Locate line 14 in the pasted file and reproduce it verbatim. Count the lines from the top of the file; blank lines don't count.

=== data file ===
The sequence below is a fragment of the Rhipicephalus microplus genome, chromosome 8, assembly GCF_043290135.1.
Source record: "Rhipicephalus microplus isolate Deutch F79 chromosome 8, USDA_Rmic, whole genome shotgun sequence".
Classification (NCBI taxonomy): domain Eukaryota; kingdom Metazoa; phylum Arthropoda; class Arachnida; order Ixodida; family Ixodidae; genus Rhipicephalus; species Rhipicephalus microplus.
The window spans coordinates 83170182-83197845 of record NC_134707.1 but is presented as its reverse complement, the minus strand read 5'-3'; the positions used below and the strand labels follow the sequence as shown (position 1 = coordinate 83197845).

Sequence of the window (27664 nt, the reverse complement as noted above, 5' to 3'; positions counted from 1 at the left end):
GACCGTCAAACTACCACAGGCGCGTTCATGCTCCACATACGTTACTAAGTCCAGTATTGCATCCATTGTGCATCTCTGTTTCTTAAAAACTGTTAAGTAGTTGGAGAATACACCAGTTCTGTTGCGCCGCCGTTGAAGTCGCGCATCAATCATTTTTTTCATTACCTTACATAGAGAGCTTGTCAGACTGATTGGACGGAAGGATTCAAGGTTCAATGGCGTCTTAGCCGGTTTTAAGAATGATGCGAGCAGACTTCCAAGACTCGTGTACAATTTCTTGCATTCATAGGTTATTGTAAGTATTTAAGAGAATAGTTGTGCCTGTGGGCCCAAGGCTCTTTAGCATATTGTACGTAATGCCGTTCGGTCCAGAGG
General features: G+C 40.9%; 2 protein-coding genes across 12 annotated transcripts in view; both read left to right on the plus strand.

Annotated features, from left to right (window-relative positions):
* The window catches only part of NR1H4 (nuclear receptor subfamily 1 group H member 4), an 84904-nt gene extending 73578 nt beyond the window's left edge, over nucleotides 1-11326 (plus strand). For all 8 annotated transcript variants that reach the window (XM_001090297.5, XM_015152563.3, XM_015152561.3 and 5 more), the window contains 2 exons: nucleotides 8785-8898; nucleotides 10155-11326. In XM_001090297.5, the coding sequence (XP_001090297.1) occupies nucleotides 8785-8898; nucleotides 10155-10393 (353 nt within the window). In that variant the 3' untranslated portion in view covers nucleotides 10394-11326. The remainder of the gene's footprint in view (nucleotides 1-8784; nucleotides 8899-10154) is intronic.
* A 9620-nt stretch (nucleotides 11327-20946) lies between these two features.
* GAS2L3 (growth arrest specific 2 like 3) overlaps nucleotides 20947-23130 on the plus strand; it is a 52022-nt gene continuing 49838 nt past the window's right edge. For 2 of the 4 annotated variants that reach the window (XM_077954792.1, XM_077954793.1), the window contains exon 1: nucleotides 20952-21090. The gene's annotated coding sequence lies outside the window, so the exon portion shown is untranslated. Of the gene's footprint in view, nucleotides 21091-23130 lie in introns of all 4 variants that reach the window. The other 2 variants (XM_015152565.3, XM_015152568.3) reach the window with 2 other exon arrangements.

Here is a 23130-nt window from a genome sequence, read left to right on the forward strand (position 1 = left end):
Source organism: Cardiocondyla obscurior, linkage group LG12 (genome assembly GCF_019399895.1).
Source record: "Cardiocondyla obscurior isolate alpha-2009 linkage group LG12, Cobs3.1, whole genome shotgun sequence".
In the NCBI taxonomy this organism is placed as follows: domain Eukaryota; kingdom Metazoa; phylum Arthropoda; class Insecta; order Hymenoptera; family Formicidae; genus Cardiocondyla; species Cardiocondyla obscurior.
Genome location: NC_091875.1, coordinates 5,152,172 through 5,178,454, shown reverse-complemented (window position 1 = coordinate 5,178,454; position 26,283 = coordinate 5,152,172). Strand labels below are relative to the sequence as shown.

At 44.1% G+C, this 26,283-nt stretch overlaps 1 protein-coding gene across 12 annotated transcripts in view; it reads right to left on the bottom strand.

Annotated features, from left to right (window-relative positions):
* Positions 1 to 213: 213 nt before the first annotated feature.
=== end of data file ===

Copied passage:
Source record: "Cardiocondyla obscurior isolate alpha-2009 linkage group LG12, Cobs3.1, whole genome shotgun sequence".